Feline obesity can result in or worsen many secondary problems and diseases such as arthritis, trouble grooming that leads to a poor hair coat, diabetes mellitus, respiratory disease, urinary tract disease and an increased risk of hepatic lipidosis, or fatty liver syndrome. Most of these problems can be reversed with a proper weight loss protocol.
Since much of the cause of feline obesity is too little exercise, weight loss will require owner commitment and participation for the cat to use more calories than it is consuming. Toys, cat trees, food puzzles and window perches can provide environmental enrichment. Also, cats are more likely to play with the toys and exercise if the owner gets involved.
The cat should be strictly fed in measured meals, and in multi-cat households, the cats should be fed separately. It is important that everyone in the household understand and abide by the plan.
A veterinarian can assign the cat a body condition score, which is a way to estimate how much fat a certain size body frame has, independent of the weight. Blood and urine analyses may be used to screen for underlying diseases. The veterinarian can calculate the caloric needs of the cat and recommend a diet for weight loss.
For most cats, diets high in protein and low in carbohydrates can aid in weight loss as well as weight maintenance once obesity is no longer a problem. Canned food may be recommended over dry food because it may provide higher protein and lower carbohydrate content than dry food.
It is important to visit the veterinarian frequently to monitor the cat's weight and overall health and for reassessment of the cat's calories as the cat becomes more active and begins to lose weight. The owner should be prepared that significant weight loss can and should take a long time.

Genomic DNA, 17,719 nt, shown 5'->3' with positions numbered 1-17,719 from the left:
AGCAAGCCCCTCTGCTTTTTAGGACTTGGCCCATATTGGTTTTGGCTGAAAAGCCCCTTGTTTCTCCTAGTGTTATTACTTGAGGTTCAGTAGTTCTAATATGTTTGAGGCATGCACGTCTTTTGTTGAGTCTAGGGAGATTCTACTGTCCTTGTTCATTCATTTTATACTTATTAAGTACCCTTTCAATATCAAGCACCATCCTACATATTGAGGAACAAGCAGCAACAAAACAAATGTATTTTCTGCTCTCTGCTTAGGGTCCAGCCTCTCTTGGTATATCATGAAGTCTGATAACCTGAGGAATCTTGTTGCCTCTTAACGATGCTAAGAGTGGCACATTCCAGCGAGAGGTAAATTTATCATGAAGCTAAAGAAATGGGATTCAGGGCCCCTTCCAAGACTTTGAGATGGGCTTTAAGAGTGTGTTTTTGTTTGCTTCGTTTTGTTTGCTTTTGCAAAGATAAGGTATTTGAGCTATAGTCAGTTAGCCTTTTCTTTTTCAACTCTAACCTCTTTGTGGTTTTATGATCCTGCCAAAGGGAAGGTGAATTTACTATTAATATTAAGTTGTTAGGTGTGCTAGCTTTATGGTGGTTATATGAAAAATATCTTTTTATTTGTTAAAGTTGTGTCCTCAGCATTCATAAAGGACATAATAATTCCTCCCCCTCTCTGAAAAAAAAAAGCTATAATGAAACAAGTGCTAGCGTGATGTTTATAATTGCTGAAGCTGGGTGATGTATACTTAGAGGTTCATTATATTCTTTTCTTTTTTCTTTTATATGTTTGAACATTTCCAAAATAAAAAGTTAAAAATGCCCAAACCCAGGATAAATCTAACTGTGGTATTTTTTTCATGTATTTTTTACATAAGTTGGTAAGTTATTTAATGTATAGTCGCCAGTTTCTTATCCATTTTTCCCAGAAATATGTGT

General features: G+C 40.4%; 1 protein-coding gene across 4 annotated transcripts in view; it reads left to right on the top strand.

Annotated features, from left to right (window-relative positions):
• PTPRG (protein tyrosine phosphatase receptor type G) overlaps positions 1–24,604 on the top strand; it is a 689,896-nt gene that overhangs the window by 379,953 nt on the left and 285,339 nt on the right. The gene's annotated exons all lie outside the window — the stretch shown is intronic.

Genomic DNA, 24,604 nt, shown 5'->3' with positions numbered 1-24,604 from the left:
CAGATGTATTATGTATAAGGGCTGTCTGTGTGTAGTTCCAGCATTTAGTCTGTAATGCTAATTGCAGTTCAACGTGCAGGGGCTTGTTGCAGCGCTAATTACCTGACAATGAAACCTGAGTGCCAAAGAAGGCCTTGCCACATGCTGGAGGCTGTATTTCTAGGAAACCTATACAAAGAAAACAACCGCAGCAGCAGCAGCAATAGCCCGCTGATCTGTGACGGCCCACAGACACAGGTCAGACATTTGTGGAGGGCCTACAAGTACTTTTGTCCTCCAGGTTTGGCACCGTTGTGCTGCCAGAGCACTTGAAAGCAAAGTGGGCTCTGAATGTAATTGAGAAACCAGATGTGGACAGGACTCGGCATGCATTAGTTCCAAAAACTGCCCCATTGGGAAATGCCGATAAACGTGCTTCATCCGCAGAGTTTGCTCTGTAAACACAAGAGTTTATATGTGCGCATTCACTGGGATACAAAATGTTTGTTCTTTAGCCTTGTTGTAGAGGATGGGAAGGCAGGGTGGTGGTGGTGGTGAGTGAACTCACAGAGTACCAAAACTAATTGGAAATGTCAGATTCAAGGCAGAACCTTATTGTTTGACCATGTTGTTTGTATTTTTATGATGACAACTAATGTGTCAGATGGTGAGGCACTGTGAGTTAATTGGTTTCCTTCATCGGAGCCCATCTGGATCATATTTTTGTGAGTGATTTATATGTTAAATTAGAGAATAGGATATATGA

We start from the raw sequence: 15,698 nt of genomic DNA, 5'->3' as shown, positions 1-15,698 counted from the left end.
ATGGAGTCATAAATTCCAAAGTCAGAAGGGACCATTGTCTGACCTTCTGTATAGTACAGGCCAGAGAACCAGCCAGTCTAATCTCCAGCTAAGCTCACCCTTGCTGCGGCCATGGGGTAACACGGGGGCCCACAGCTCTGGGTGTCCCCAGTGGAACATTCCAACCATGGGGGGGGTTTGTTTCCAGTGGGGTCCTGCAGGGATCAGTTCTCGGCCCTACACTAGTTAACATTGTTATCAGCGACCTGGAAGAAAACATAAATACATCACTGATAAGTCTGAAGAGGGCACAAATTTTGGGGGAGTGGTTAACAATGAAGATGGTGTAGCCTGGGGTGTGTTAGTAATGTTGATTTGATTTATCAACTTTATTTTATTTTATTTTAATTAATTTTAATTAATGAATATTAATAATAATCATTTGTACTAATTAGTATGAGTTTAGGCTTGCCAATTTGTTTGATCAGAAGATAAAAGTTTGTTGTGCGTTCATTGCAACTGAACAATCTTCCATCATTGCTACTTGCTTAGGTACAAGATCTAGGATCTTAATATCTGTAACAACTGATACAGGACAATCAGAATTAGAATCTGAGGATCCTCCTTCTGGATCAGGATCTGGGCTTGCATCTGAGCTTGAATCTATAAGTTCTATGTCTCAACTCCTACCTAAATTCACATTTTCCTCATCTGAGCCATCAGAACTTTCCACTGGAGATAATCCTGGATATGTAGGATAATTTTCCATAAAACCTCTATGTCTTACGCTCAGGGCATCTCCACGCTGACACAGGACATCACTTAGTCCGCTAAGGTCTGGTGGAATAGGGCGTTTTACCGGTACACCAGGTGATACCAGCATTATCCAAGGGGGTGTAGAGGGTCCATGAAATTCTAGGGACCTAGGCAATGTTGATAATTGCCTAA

A veterinarian should be seen initially to screen for underlying diseases and to recommend an appropriate diet and caloric intake for the cat. Frequent follow-up visits should be made so the veterinarian can monitor the cat's progress. Environmental enrichment is an important component of the cat's weight loss and will involve owner participation to increase the cat's activity level.
With guidance from a veterinarian regarding calories and diet, feline obesity can be treated successfully, with the understanding that it often requires a long time. Fortunately, most of the secondary problems caused by feline obesity can be reversed with weight loss.
Burkholder, W.J., and Toll, P.S. Obesity. In: Hand, M.S., Thatcher, C.D., Remillard, R.L., and Roudebush, P., eds. Small Animal Clinical Nutrition, 4th Ed. Topeka: Mark Morris Institute, 2000: 401-424.
Hoenig, M., and Rand, J.S. Pathogenesis and Management of Obesity. In: August, J.R. Consultations in Feline Internal Medicine, Vol. 5. St. Louis: Elsevier, Inc., 2006: 175-180.
Remillard, R.L. Obesity: A Disease to Be Recognized and Managed. In: Ettinger, S.J., and Feldman, E.C. Textbook of Veterinary Internal Medicine, 6th Ed. St. Louis: Elsevier, Inc., 2005: 76-78.
Understanding Your Cat's Body Condition. Nestl√© Purina PetCare Company. September 20, 2007: http://www.purina.com/cats/health/BodyCondition.aspx.
Rachel DeBender, DVM
Steven Hansen, DVM, MS, MBA
© 2007. The American Society for the Prevention of Cruelty to Animals (ASPCA)